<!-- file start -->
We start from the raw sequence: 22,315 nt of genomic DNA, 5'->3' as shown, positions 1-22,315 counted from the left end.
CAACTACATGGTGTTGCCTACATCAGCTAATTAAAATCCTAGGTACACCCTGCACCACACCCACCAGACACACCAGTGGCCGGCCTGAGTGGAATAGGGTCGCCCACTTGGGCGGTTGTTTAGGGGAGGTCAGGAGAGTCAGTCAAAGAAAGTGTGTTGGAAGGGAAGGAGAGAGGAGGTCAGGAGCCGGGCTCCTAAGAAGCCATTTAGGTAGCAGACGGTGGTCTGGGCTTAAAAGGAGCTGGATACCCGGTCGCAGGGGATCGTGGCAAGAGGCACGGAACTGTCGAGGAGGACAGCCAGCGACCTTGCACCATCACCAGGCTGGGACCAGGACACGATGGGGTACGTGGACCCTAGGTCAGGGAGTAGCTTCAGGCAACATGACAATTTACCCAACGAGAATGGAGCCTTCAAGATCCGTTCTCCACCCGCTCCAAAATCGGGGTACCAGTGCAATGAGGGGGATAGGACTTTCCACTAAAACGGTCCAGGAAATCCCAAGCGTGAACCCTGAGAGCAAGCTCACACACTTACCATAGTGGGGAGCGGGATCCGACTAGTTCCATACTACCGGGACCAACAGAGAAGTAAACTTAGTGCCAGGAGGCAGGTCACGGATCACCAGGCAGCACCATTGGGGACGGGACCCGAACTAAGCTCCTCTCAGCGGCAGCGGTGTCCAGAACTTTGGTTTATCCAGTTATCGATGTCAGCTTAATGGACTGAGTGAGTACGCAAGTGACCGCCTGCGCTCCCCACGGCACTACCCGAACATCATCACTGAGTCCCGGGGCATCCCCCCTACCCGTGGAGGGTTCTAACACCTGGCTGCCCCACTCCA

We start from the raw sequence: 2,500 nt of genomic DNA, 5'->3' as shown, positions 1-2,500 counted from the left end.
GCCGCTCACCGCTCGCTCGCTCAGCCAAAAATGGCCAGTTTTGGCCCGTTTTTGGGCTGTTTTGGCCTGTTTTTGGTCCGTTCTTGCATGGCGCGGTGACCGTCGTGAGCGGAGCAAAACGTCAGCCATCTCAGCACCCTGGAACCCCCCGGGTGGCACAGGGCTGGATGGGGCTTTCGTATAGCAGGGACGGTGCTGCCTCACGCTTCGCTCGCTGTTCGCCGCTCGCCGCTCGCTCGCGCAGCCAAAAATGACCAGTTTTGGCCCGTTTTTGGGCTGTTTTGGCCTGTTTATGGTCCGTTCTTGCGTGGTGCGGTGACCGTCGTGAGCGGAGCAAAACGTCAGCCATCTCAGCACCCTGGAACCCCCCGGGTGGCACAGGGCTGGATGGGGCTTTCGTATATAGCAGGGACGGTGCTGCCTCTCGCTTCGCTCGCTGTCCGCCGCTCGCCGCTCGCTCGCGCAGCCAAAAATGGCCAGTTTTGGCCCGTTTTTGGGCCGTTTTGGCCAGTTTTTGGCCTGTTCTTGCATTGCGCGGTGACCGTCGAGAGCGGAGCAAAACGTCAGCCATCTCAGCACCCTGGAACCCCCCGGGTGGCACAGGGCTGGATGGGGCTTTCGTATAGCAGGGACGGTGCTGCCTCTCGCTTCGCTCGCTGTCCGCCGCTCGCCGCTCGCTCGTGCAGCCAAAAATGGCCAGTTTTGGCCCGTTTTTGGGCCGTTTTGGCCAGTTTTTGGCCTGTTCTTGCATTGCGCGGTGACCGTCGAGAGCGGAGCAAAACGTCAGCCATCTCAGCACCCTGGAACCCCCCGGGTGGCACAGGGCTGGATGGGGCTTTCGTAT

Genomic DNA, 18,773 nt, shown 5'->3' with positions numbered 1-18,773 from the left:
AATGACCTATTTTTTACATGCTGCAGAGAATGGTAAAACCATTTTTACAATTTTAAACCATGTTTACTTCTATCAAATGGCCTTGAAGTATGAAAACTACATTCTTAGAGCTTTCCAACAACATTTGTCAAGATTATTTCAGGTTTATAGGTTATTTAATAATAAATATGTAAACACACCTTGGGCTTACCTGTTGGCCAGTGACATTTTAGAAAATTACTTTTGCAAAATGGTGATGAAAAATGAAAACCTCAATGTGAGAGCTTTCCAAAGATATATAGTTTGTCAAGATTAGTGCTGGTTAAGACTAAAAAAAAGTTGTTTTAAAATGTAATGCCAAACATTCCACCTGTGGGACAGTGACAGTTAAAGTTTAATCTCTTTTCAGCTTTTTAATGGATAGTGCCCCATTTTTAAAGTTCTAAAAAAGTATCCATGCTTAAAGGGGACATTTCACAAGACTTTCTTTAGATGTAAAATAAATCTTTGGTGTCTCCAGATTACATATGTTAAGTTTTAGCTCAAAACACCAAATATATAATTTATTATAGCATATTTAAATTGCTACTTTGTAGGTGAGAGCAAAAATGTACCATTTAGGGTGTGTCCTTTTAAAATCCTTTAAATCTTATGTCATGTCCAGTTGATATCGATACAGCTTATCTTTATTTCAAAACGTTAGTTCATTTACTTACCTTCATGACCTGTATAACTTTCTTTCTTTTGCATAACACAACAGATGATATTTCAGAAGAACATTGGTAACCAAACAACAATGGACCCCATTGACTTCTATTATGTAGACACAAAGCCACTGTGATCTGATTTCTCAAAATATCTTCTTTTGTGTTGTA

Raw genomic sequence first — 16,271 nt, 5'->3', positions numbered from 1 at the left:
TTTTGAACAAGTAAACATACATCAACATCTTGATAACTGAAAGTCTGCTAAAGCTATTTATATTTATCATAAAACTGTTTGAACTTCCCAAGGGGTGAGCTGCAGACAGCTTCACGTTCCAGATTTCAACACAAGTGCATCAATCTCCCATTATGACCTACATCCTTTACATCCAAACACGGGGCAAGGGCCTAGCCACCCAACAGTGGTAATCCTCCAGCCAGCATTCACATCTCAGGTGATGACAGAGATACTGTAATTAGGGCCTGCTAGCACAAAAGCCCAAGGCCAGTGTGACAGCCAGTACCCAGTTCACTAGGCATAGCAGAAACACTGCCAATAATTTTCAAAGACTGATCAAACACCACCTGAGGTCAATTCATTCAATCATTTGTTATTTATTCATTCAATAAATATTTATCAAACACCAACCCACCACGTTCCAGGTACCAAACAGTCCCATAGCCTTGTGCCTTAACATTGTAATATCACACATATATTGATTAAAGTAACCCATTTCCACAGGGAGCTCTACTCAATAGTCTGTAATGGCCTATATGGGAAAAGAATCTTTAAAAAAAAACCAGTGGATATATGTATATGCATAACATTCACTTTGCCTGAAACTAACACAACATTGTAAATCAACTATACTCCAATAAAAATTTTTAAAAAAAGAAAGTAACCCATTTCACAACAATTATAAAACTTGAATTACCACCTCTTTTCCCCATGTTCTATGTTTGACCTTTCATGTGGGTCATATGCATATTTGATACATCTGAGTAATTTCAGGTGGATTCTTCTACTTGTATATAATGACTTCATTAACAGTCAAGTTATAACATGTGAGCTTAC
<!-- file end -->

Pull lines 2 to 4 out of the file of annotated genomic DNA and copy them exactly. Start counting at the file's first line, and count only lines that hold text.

CAACTACATGGTGTTGCCTACATCAGCTAATTAAAATCCTAGGTACACCCTGCACCACACCCACCAGACACACCAGTGGCCGGCCTGAGTGGAATAGGGTCGCCCACTTGGGCGGTTGTTTAGGGGAGGTCAGGAGAGTCAGTCAAAGAAAGTGTGTTGGAAGGGAAGGAGAGAGGAGGTCAGGAGCCGGGCTCCTAAGAAGCCATTTAGGTAGCAGACGGTGGTCTGGGCTTAAAAGGAGCTGGATACCCGGTCGCAGGGGATCGTGGCAAGAGGCACGGAACTGTCGAGGAGGACAGCCAGCGACCTTGCACCATCACCAGGCTGGGACCAGGACACGATGGGGTACGTGGACCCTAGGTCAGGGAGTAGCTTCAGGCAACATGACAATTTACCCAACGAGAATGGAGCCTTCAAGATCCGTTCTCCACCCGCTCCAAAATCGGGGTACCAGTGCAATGAGGGGGATAGGACTTTCCACTAAAACGGTCCAGGAAATCCCAAGCGTGAACCCTGAGAGCAAGCTCACACACTTACCATAGTGGGGAGCGGGATCCGACTAGTTCCATACTACCGGGACCAACAGAGAAGTAAACTTAGTGCCAGGAGGCAGGTCACGGATCACCAGGCAGCACCATTGGGGACGGGACCCGAACTAAGCTCCTCTCAGCGGCAGCGGTGTCCAGAACTTTGGTTTATCCAGTTATCGATGTCAGCTTAATGGACTGAGTGAGTACGCAAGTGACCGCCTGCGCTCCCCACGGCACTACCCGAACATCATCACTGAGTCCCGGGGCATCCCCCCTACCCGTGGAGGGTTCTAACACCTGGCTGCCCCACTCCA

We start from the raw sequence: 2,500 nt of genomic DNA, 5'->3' as shown, positions 1-2,500 counted from the left end.
GCCGCTCACCGCTCGCTCGCTCAGCCAAAAATGGCCAGTTTTGGCCCGTTTTTGGGCTGTTTTGGCCTGTTTTTGGTCCGTTCTTGCATGGCGCGGTGACCGTCGTGAGCGGAGCAAAACGTCAGCCATCTCAGCACCCTGGAACCCCCCGGGTGGCACAGGGCTGGATGGGGCTTTCGTATAGCAGGGACGGTGCTGCCTCACGCTTCGCTCGCTGTTCGCCGCTCGCCGCTCGCTCGCGCAGCCAAAAATGACCAGTTTTGGCCCGTTTTTGGGCTGTTTTGGCCTGTTTATGGTCCGTTCTTGCGTGGTGCGGTGACCGTCGTGAGCGGAGCAAAACGTCAGCCATCTCAGCACCCTGGAACCCCCCGGGTGGCACAGGGCTGGATGGGGCTTTCGTATATAGCAGGGACGGTGCTGCCTCTCGCTTCGCTCGCTGTCCGCCGCTCGCCGCTCGCTCGCGCAGCCAAAAATGGCCAGTTTTGGCCCGTTTTTGGGCCGTTTTGGCCAGTTTTTGGCCTGTTCTTGCATTGCGCGGTGACCGTCGAGAGCGGAGCAAAACGTCAGCCATCTCAGCACCCTGGAACCCCCCGGGTGGCACAGGGCTGGATGGGGCTTTCGTATAGCAGGGACGGTGCTGCCTCTCGCTTCGCTCGCTGTCCGCCGCTCGCCGCTCGCTCGTGCAGCCAAAAATGGCCAGTTTTGGCCCGTTTTTGGGCCGTTTTGGCCAGTTTTTGGCCTGTTCTTGCATTGCGCGGTGACCGTCGAGAGCGGAGCAAAACGTCAGCCATCTCAGCACCCTGGAACCCCCCGGGTGGCACAGGGCTGGATGGGGCTTTCGTAT